Gurprit appeared to have leaning towards communists who not only openly sided with forces of government but also formed gangs to kill families of alleged militants. They were given protection against prosecution and weapons . There is no proof Paash was killed by militants but to defame militants and getting money from government was the purpose of promoting this killing as done by militants. Many freedom fighters or so called freedom fighters before 1947 which are hailed as hereo were actually racist people against white population. Mangal Pandey regarded as pioneer of freedom struggle against British was an extremist Hindu Brahman who killed his white officer and as a result a rebellion broke out in 1857 which killed thousands of British including women and children. There is nothing wrong in creation of state which is religious based particularly when Sikhism recognises rights of all religions and gives equal rights to women. When a religious minority is prosecuted because of their beliefs, they have every right to get separation from that state even United Nations accept this. South Sudan has got approval of UN. It appears Gurprit is still promoting pro regime strategy.

      Zen Cat

      Apr 8, 2013 at 2:22am

      Man cannot hide from the truth. Films are only one medium that presents an opportunity to possibly learn another point of view. Shedding light on the subject can help others learn. Knowledge and information must be free and available to everyone who wants to learn more to the picture and the events behind the picture. Why try and hide?

      ? Three things cannot be long hidden: the sun, the moon, and the truth. ? ~Buddha


      Apr 8, 2013 at 6:10am

      It is know that the biggest fear governments have, is facing the "Truth", well any government in this matter. All the evils done by Indian and Punjab government is show in a small film version. Just like governments fear Wiki leaks, people around the world need to know the truth about what happened back in history and films are the best medium.
      Well they say Truth shall set you free.


      Apr 8, 2013 at 10:53am

      This is simply one sided Hate Propaganda.

      Sure the Governments committed atrocities but so did the Militant Terrorists.

      In Canada we Ban Hate Speech so this was deemed Hateful and promoting Hate so the respective Governments including the Sikhs.

      Who are we to question their Democratically elected Governments in their internal Affairs?

      And if your so concerned about Punjab why don't you go live there?

      By the way I support all Free Speech especially here in Canada.


      Apr 8, 2013 at 12:44pm

      Are you kidding me? If you have been reading the Straight you know that Gurpreet Singh is no fan of violence whether conducted by the state or by rebels. This editorial is about whether or not it is right to ban seeing a MOVIE.

      Without having seen the film myself, I have no idea whether it is hate propaganda and therefore outside the norms of lawful speech. I take it from Gurpreet's synopsis that it is partisan but not hateful.

      The question that I would have for Gurpreet is whether he thinks that there could ever be a legit argument for banning a movie because it could inspire violent unrest.

      Myself, I am divided on this. Emotionally, I tend towards erring on the side of permissiveness and lack of censorship even for very offensive speech.

      Practically, however, I understand why a government would take steps to prevent violence, although censorship is extremely heavy handed.

      Navtej Singh

      Apr 8, 2013 at 1:59pm

      In 2 hour 13 minutes the director and producer of the movie as shown an untold tragedy what people have to endure because of the ruthlessness of Indian state. As indicated by the writer it is one sided which is not true. Even if we agree the state and its agencies including the media on its payroll have done totally fabricated one sided depiction of the whole tragedy. Yes true, it needs more of the investigation by credible journalists, writers and international agencies to know what have happened and whats happening today. If this is not done the nuclear state controlled by right wing controlled pseudo democracy will show its color one day which will pale Hitler. Still Gurpreet Singh being credible journalist failed to justify an effort by few persons to challenge the mighty immoral state which commits genocide and covers it up for the last 29 years.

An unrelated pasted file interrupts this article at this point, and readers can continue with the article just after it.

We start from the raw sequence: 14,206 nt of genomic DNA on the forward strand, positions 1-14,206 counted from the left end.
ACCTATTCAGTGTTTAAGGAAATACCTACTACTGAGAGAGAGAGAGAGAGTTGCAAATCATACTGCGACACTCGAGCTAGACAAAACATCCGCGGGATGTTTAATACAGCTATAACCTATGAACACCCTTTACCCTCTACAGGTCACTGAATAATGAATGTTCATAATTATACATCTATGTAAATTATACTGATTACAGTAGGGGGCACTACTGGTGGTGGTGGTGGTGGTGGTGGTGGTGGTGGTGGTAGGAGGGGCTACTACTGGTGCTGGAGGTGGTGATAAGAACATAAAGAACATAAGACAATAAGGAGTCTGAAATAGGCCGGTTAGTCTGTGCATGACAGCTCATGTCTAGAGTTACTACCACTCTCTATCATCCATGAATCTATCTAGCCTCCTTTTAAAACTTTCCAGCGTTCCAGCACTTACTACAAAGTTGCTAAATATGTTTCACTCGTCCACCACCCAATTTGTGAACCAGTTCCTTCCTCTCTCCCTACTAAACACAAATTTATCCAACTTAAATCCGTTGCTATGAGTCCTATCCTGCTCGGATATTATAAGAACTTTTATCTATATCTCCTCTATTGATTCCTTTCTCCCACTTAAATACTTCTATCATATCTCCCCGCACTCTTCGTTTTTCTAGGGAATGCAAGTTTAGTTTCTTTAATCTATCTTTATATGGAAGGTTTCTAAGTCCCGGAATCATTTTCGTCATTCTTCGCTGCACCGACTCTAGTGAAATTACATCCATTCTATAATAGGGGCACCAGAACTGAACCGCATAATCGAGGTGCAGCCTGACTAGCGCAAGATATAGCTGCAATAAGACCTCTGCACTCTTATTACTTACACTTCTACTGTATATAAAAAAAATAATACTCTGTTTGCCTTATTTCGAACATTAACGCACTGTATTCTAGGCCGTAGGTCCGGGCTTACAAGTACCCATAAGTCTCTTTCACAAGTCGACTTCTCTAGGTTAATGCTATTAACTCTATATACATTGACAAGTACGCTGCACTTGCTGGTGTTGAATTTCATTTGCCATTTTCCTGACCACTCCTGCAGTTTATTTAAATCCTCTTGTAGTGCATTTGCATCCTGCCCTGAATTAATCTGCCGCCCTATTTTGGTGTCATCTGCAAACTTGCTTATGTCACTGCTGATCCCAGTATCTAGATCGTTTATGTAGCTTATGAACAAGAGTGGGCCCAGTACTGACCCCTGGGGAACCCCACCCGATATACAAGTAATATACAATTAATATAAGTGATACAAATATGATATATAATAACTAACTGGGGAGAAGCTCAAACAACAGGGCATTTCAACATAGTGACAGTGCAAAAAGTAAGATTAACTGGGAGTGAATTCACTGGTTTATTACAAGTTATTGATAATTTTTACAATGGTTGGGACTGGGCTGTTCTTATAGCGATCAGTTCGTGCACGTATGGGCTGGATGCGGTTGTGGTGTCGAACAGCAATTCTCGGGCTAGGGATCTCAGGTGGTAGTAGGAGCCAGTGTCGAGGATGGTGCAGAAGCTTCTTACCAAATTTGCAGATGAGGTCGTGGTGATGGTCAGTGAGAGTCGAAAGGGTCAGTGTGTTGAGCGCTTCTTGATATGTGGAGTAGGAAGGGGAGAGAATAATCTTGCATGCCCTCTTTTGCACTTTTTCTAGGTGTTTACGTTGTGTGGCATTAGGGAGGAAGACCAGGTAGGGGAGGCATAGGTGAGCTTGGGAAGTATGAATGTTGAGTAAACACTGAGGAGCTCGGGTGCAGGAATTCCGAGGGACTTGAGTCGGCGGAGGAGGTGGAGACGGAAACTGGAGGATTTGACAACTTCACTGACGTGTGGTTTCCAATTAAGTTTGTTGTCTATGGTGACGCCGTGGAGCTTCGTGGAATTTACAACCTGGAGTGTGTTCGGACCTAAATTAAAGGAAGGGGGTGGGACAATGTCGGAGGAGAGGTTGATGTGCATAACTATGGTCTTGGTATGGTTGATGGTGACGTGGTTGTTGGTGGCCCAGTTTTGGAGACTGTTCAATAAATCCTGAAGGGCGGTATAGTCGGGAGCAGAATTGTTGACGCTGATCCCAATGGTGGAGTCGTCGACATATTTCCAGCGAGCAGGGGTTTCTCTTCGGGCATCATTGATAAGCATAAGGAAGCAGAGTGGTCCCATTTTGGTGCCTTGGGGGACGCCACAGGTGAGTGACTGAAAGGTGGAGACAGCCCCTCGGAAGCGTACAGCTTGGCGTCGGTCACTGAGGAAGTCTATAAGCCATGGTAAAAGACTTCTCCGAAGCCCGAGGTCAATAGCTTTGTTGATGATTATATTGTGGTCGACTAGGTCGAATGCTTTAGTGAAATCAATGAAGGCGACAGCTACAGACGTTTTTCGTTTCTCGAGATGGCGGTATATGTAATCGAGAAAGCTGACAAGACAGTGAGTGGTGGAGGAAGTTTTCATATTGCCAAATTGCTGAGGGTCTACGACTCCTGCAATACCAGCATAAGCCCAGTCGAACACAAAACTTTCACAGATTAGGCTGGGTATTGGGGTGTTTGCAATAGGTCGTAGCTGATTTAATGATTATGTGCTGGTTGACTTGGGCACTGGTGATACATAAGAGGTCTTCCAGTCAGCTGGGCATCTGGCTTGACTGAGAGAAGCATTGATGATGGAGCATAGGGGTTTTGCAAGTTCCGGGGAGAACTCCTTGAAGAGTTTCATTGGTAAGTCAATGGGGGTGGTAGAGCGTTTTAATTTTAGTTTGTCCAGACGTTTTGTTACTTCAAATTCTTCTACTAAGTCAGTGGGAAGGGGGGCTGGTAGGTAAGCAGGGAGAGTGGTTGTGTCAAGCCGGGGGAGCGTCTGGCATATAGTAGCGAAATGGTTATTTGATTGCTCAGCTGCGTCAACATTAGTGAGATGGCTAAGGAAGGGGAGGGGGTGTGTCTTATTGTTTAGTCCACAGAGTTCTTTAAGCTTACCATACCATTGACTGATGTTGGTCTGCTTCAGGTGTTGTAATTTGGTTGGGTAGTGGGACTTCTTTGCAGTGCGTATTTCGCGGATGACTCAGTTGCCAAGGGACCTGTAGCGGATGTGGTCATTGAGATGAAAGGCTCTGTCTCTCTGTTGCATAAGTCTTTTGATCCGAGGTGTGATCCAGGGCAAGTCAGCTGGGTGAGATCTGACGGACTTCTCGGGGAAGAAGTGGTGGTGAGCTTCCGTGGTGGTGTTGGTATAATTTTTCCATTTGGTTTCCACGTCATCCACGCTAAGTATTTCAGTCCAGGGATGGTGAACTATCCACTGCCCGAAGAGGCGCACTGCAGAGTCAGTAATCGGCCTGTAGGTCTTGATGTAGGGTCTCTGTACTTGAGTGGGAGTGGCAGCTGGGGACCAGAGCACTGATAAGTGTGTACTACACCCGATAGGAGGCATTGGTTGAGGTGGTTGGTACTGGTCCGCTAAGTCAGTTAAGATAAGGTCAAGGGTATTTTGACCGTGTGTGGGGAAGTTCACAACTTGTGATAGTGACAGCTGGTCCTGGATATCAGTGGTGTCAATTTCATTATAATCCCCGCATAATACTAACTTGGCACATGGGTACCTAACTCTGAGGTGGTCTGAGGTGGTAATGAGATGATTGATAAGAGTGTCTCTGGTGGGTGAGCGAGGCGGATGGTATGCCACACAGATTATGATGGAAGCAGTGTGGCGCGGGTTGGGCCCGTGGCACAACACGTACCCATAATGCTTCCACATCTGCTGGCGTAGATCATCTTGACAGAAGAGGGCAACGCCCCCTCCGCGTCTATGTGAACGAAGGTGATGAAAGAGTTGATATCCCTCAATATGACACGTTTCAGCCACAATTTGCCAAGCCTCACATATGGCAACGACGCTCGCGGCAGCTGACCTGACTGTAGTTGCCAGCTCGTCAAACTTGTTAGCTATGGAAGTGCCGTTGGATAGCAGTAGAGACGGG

Rakesh Kumar Liddar

      Apr 8, 2013 at 2:01pm

      Whatever happened in Punjab was one sided crime by Indian government, fully supported by media, administration, police and judiciary. Sikhs are honorable people, wherever they have gone, they have worked hard, donated considerable amount for community including donating blood for others. You throw a ball with force and then blame it for jumping back is actually the real question, can we, yes, only dumb one. It can be possible if a ball does not have air in it but sikhs are full of air, air of sacrifices made by their Gurus and fellow brothers for the sake of humanity. To remove this air all competitors have joined but Sikhs got history of fighting against odds. They will win. There is nothing wrong in seeking separation if you are prosecuted and because of this hate is being spread among brothers.

      Maybe it's for the Best

      Apr 8, 2013 at 4:33pm

      As an Indian being born in the Lower Mainland, I've come to really value the saying "when in rome, do as the romans". I feel that movies such as Saada Haq or any controversial issue within the Indian community gets manipulted, distorted and becomes one sided. Quite often it is the Sikhs taking offense to one situation or another. There will always be controversy, and while it is great to hold on to your culture and religion, there must be a point where we amalgamate into the culture that we are surrounded by now.

      The Sikhs are a very united and pride filled religous group, but I do believe that boasting about it and continually creating propaganda around it is doing more harm than good. One of the worst results of these controversies, is the indian youth taking extremist views on issues they don't have complete knowledge about.

      If you want to inform people and educate them about the past, don't make it one sided.


      Apr 8, 2013 at 11:25pm

      I agree...move on. There is a Sikh Indian PM,Sikh State government, and people in Punjab are enjoying life, smiling, and doing what they want...a far cry from those days of keeping gates locked for feet of attacks by terrorists on your family and women walking with their heads down. No dancing, no partys, no walking alone and definately no feeling of religious enlightenment.
      To young Sikh people born and raised in Canada, I urge you to visit Punjab...speak to your villagers, uncles and aunts there about what life was like under the terrorist rule. It was not a utopia the terrorists imagined...please reference Taliban rule.